Longboarding maneuver during which the rider hangs all 10 toes off the front end of the surfboard—the most celebrated form of noseriding. "Getting ten," Florida surf journalist Jim MacLaren wrote in 1995, "separates the good noseriders from everybody else."
Surfers generally prepare to hang ten by trimming the board across the wave face and cross-stepping to the front. One of the sport's most difficult and delicate maneuvers, hanging ten is possible for the most part only on smaller waves; rarely is it possible to hang ten in surf over four feet.
California surfer and boardmaker Dale Velzy is occasionally cited as the first surfer to hang ten, in 1951; it's possible that noseriding surfers in Waikiki, especially Rabbit Kekai, were hanging ten in the late '40s on their finless hot curl boards—although it's unlikely they were able to backpedal and return to a trimming position. Californians Mickey Dora, Mickey Muñoz, and Dewey Weber, in the late '50s, were among the first to consistently hang ten, but Malibu specialist Lance Carson is sometimes named as the first real master of the art, having all but perfected the maneuver in the early '60s. Hawaiian-born David Nuuhiwa made further refinements in the mid-'60s.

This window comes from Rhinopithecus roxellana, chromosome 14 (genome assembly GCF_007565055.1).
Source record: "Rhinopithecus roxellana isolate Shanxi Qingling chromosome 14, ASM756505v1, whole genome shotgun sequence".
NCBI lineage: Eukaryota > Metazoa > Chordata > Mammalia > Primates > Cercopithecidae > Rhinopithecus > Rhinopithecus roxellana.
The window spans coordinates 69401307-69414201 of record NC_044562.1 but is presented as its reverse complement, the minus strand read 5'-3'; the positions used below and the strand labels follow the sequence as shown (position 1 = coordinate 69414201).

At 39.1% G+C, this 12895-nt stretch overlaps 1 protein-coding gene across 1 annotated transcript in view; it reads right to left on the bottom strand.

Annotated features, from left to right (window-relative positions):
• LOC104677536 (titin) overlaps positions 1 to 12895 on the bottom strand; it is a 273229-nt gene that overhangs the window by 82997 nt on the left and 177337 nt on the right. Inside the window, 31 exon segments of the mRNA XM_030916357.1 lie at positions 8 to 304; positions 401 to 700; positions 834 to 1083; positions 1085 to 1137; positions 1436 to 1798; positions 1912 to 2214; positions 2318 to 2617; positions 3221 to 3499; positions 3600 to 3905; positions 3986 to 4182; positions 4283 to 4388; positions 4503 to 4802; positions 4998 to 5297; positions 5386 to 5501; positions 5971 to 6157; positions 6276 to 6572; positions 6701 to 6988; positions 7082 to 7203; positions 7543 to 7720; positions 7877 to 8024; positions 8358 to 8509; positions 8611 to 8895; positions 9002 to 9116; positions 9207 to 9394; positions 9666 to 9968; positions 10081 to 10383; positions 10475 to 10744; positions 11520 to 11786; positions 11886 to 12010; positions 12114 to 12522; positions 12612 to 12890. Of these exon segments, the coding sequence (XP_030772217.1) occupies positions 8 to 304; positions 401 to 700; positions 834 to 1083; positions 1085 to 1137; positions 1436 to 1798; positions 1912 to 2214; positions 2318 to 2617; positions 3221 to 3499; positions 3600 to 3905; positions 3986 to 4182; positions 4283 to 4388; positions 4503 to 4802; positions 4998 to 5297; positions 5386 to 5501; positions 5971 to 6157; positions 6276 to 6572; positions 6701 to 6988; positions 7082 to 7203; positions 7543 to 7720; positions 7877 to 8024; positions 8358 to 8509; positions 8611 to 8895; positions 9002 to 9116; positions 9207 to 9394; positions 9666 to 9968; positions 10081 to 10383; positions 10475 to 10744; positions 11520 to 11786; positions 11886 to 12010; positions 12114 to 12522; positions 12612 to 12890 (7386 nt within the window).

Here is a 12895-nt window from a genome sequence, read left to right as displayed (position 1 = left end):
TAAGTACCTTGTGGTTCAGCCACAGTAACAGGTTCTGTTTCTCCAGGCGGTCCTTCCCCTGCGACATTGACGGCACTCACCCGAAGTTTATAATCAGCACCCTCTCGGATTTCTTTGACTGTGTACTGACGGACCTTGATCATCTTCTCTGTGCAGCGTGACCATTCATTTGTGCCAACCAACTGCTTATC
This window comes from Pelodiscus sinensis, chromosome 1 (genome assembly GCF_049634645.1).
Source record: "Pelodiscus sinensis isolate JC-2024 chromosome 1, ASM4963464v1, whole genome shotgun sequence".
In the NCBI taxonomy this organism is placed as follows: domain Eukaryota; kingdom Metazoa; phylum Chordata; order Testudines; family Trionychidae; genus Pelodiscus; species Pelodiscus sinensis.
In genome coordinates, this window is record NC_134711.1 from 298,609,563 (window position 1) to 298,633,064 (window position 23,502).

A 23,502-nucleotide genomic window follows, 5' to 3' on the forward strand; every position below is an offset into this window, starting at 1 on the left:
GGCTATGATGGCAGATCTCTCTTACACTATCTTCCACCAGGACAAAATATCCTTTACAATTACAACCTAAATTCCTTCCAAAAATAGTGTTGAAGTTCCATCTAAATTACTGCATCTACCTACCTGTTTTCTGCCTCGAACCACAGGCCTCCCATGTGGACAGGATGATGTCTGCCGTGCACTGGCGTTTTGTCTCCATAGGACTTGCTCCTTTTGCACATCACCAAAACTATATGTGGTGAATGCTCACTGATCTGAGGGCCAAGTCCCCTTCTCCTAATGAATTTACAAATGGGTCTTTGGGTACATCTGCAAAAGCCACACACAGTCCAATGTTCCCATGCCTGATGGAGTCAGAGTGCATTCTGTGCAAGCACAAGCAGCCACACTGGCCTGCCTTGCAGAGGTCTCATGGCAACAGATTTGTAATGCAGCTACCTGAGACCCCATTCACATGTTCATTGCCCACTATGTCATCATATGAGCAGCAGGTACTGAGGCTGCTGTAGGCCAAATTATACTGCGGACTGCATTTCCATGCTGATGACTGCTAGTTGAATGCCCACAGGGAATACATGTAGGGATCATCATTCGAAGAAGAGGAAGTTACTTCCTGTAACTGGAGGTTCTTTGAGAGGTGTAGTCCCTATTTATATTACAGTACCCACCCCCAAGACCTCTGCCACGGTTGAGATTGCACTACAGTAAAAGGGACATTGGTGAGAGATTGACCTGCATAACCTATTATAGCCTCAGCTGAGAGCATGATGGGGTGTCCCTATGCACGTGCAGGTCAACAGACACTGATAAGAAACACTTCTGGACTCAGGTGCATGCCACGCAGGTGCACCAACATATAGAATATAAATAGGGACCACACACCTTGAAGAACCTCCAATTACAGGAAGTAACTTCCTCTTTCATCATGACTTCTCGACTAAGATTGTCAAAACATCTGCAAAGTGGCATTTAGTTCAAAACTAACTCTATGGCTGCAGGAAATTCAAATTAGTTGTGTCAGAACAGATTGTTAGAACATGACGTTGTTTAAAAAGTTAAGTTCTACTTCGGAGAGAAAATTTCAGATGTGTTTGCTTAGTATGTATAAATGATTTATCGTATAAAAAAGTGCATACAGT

Hanging ten, and noseriding in general, fell out of fashion after the late-'60s shortboard revolution; longboarding and noseriding regained popularity beginning in the late '70s, and by the early '90s California teenage longboard phenomenon Joel Tudor was hanging ten with a style and consistency that surpassed anyone from the original longboard era—Carson and Nuuhiwa included.
"Hang ten" is second only to "wipeout" as the most famous surfing phrase, and is familiar to nonsurfers across the English-speaking world.